In mid-February, it is an excellent time to transplant tomato seedlings for an early summer harvest. Soil problems, irrigation requirements and plant nutrition can be serious restrictions for good production. But as many gardeners who have successfully harvested excellent crops every year, it is possible. Like all plants, tomatoes need certain nutrients to grow, so fertilization with a similar or similar type of fertilizer will help your plants succeed.
They can grow to over 1.8 meters in length if supported and produce fruit to frost. Semi-determined varieties are more compact than undetermined plants, but will also produce heavy crops until frost. For the gardener, semi-certain and indefinite varieties are generally recommended for long and continuous harvests. Choose your sunniest garden space, because tomatoes absorb the sun like water. Plant to also give your plants space to plant seedlings at a distance of 30 to 48 inches, with separate rows of 48 inches. This allows light to penetrate the lower parts of adult plants, improve airflow and help prevent disease.
Sunlight in winter and early spring is not as intense as sunlight in summer and there are fewer hours of daylight. A lightweight garden with adjustable lighting is ideal for starting Tomaten seeds. White fly can be a problem for tomatoes growing in greenhouses, and the tomato infestation can affect plants that grow outdoors, especially in hot, humid summers.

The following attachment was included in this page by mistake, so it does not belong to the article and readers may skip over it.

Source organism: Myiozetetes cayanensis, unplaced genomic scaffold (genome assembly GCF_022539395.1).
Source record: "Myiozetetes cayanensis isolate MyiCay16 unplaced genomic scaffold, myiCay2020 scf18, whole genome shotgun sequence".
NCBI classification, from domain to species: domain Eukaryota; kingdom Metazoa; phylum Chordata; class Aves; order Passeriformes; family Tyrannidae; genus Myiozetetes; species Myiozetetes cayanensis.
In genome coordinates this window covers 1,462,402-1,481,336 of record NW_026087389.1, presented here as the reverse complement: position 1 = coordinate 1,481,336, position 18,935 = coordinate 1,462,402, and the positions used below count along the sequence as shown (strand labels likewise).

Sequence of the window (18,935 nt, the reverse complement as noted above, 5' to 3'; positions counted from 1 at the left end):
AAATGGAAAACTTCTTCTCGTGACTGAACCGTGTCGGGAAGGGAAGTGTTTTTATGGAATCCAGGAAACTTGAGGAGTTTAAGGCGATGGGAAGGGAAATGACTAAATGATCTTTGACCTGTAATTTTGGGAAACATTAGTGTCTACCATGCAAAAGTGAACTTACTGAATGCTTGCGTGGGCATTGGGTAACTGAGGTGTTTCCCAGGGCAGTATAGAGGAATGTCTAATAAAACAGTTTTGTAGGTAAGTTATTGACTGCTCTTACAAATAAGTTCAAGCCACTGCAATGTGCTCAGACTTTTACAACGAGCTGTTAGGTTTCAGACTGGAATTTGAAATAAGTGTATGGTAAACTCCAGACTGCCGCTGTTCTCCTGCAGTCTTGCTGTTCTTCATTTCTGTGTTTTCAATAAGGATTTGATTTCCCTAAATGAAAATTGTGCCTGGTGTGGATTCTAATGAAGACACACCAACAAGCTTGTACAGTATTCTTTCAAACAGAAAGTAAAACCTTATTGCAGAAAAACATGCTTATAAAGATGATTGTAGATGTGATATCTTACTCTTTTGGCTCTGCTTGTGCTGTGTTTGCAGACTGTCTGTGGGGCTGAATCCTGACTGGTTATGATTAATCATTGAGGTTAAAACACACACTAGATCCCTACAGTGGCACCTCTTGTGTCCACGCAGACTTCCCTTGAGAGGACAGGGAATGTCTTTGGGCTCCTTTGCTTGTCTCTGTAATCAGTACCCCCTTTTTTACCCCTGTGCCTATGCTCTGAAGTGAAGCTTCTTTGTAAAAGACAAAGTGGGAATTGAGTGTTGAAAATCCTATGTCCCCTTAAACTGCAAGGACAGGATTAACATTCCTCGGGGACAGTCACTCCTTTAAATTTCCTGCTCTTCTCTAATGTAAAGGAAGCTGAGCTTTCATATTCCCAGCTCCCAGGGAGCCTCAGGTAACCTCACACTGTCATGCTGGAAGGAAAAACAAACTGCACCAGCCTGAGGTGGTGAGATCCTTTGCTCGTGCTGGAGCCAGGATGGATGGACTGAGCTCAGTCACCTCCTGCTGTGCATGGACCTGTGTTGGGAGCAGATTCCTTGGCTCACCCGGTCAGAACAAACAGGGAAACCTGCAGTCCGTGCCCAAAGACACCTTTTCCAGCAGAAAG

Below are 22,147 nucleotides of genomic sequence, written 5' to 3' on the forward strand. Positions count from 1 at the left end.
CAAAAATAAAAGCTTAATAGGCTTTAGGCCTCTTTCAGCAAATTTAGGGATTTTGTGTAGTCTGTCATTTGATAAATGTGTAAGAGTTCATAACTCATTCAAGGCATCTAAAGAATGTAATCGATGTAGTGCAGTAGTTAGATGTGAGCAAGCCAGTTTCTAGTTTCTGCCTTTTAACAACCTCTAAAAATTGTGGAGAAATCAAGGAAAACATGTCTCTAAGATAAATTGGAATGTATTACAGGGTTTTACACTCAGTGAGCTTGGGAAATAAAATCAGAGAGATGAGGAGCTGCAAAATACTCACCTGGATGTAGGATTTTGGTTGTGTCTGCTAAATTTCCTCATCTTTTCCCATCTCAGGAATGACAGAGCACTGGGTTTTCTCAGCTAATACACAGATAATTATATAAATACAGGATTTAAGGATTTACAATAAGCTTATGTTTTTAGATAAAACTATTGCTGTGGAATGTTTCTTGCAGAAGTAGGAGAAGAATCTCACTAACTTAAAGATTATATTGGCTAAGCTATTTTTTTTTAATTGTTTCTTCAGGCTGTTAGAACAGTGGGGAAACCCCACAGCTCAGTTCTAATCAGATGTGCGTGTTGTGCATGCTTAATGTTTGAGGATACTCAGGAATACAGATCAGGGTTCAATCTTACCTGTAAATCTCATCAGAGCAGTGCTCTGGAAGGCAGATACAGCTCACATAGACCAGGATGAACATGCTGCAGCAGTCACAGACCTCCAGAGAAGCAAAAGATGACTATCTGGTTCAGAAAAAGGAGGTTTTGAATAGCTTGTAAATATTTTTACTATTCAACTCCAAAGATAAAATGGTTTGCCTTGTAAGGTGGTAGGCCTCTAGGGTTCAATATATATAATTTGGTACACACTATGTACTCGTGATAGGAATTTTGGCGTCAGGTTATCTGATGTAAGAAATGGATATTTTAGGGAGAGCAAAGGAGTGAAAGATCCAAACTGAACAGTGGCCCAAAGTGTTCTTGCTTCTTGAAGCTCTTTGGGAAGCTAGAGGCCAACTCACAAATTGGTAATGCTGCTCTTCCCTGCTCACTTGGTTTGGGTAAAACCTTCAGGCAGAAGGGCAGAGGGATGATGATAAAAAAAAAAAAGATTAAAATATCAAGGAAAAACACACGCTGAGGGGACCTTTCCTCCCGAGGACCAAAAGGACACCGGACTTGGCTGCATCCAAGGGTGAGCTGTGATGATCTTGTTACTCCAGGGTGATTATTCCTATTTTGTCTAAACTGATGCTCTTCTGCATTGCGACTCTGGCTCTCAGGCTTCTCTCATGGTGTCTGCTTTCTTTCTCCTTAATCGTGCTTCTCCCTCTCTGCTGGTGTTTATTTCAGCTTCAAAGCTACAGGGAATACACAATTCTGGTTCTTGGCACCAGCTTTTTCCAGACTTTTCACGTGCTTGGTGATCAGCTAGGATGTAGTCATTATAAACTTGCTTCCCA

The secret to caring for tomato plants is regular watering and feeding, especially when the fruits start to develop. Strive for a constant moisture content in the soil: if the plants dry out and then swallow up to compensate, the fruits will drink and split too much water. In moist climates, place a thick layer of compost around the tomatoes outside to keep the soil moisture constant. Early fire blight, Septoria leaf site: locate new plants in a different part of the garden than last year’s location.
This helps protect the fruit from rot at the end of the flower, a problem that can occur when the plant is not getting enough calcium. Give your tomatoes moisture regularly: 1 to 2 inches of water per week when they carry fruit. Container tomatoes may need to be watered every day or two.